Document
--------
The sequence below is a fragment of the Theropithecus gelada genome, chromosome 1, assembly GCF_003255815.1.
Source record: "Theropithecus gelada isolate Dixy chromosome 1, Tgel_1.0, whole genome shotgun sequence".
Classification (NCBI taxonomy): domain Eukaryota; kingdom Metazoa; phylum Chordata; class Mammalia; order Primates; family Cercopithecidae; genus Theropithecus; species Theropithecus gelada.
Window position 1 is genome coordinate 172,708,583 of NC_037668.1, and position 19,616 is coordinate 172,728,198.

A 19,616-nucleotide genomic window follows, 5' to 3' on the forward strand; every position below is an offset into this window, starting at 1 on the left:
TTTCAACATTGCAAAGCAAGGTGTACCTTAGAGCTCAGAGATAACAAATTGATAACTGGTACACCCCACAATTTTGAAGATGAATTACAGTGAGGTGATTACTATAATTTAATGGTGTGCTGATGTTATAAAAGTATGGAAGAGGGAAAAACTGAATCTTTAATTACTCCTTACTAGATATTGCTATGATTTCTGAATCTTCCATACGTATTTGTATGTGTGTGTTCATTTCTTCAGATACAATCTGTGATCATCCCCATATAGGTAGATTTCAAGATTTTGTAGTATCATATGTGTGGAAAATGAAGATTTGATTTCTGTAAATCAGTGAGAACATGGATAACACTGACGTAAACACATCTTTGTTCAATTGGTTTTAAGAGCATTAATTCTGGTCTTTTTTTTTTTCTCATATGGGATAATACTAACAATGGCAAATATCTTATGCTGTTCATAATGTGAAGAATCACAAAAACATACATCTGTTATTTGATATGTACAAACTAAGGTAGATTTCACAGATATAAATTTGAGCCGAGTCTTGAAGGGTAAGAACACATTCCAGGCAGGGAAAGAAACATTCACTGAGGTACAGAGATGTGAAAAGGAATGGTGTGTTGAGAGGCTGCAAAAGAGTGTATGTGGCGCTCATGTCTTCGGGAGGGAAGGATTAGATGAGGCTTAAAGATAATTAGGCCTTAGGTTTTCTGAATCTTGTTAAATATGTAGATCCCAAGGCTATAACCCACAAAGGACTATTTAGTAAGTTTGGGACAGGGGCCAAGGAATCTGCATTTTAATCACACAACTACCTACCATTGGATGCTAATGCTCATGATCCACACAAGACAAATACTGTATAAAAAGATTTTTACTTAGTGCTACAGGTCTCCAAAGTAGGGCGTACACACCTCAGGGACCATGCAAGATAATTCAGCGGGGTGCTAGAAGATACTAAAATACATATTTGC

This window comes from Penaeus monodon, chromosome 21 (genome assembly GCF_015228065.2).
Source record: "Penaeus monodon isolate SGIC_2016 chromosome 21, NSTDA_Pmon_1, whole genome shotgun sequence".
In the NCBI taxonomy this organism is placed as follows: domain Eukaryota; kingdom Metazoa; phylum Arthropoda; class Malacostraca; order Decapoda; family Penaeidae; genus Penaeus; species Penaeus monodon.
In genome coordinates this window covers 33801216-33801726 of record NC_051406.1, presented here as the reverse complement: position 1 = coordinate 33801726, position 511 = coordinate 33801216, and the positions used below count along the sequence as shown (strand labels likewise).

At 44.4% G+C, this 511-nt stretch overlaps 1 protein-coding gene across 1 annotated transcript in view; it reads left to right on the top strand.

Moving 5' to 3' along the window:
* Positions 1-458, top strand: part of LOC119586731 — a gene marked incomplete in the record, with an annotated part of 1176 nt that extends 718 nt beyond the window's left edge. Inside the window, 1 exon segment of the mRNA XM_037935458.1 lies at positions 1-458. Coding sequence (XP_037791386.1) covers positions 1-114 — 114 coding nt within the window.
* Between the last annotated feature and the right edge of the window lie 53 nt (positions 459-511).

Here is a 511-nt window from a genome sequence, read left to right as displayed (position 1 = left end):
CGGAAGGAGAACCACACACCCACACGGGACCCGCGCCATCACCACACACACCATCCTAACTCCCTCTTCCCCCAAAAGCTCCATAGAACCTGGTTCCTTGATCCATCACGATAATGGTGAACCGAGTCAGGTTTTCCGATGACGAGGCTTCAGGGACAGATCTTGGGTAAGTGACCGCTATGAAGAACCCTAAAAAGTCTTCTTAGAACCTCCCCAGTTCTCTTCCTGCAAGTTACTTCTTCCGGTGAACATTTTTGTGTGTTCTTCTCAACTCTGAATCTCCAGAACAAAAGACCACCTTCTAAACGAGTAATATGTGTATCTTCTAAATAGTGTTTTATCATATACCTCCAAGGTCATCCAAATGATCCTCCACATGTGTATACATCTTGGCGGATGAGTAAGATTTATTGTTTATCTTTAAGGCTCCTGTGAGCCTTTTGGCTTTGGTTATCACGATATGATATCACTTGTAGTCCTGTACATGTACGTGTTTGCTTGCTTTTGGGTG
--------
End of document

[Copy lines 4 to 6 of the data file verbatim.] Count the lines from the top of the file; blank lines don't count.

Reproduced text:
Window position 1 is genome coordinate 172,708,583 of NC_037668.1, and position 19,616 is coordinate 172,728,198.

A 19,616-nucleotide genomic window follows, 5' to 3' on the forward strand; every position below is an offset into this window, starting at 1 on the left:
TTTCAACATTGCAAAGCAAGGTGTACCTTAGAGCTCAGAGATAACAAATTGATAACTGGTACACCCCACAATTTTGAAGATGAATTACAGTGAGGTGATTACTATAATTTAATGGTGTGCTGATGTTATAAAAGTATGGAAGAGGGAAAAACTGAATCTTTAATTACTCCTTACTAGATATTGCTATGATTTCTGAATCTTCCATACGTATTTGTATGTGTGTGTTCATTTCTTCAGATACAATCTGTGATCATCCCCATATAGGTAGATTTCAAGATTTTGTAGTATCATATGTGTGGAAAATGAAGATTTGATTTCTGTAAATCAGTGAGAACATGGATAACACTGACGTAAACACATCTTTGTTCAATTGGTTTTAAGAGCATTAATTCTGGTCTTTTTTTTTTTCTCATATGGGATAATACTAACAATGGCAAATATCTTATGCTGTTCATAATGTGAAGAATCACAAAAACATACATCTGTTATTTGATATGTACAAACTAAGGTAGATTTCACAGATATAAATTTGAGCCGAGTCTTGAAGGGTAAGAACACATTCCAGGCAGGGAAAGAAACATTCACTGAGGTACAGAGATGTGAAAAGGAATGGTGTGTTGAGAGGCTGCAAAAGAGTGTATGTGGCGCTCATGTCTTCGGGAGGGAAGGATTAGATGAGGCTTAAAGATAATTAGGCCTTAGGTTTTCTGAATCTTGTTAAATATGTAGATCCCAAGGCTATAACCCACAAAGGACTATTTAGTAAGTTTGGGACAGGGGCCAAGGAATCTGCATTTTAATCACACAACTACCTACCATTGGATGCTAATGCTCATGATCCACACAAGACAAATACTGTATAAAAAGATTTTTACTTAGTGCTACAGGTCTCCAAAGTAGGGCGTACACACCTCAGGGACCATGCAAGATAATTCAGCGGGGTGCTAGAAGATACTAAAATACATATTTGC